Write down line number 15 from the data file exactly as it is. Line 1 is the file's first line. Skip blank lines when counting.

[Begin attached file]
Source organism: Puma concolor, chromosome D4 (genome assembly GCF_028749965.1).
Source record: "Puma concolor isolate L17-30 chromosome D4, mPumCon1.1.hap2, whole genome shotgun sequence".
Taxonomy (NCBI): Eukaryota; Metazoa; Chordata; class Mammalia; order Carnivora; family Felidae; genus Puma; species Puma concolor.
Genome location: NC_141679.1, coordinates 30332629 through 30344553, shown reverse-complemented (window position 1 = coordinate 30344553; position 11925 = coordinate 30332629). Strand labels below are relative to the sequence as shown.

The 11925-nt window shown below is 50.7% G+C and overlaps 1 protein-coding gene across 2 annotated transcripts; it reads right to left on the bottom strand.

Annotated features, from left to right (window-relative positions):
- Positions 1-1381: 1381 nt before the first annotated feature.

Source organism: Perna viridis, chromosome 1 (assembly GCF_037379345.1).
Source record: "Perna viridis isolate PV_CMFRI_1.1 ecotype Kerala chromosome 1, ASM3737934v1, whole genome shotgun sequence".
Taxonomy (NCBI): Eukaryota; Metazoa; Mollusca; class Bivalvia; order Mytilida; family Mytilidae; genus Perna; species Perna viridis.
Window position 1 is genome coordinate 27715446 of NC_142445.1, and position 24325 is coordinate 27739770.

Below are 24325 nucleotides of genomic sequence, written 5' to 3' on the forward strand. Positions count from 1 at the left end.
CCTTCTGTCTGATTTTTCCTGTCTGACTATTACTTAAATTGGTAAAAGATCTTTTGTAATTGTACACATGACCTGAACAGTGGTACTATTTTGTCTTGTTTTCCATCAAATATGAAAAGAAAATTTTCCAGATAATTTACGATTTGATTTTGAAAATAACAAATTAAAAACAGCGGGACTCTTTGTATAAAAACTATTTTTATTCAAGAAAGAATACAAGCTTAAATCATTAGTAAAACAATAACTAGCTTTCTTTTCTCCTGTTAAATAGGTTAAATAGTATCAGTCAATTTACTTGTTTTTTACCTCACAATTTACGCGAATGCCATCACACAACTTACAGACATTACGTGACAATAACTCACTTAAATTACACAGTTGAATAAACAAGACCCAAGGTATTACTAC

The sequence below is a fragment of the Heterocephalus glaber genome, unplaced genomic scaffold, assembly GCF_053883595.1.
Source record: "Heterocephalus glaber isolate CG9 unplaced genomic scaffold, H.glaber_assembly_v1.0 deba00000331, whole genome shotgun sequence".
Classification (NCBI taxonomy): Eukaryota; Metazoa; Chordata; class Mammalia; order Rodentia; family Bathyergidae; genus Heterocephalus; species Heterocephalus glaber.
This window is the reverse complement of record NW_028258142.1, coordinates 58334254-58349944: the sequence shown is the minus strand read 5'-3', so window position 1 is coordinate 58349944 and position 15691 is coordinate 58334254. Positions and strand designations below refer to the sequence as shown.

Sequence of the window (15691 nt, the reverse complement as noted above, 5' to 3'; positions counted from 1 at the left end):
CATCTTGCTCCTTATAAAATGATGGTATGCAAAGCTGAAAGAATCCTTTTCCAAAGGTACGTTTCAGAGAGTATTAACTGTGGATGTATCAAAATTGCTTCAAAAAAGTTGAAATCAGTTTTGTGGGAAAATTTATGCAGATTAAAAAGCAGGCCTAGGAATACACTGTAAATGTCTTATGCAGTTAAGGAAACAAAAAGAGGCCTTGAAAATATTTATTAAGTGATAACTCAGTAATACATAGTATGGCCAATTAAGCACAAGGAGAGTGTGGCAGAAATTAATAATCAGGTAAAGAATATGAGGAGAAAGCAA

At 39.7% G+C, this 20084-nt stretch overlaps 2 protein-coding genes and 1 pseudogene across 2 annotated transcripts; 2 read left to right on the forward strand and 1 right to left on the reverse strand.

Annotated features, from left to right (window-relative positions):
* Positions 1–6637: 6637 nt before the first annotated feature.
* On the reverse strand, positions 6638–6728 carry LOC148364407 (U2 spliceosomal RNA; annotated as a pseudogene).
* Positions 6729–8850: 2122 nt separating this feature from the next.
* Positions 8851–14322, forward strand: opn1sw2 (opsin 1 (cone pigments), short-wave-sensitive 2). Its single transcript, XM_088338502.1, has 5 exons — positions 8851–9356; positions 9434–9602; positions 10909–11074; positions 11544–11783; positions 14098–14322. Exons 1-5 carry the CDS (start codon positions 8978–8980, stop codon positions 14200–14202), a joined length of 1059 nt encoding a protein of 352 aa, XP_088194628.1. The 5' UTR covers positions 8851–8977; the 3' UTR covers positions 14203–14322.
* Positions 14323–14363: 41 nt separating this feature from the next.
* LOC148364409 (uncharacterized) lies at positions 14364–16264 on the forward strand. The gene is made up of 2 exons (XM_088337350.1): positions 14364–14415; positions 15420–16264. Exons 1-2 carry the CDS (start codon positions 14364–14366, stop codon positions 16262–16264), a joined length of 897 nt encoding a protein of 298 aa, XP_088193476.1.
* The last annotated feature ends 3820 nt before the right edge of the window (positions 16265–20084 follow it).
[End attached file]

Source record: "Heterocephalus glaber isolate CG9 unplaced genomic scaffold, H.glaber_assembly_v1.0 deba00000331, whole genome shotgun sequence".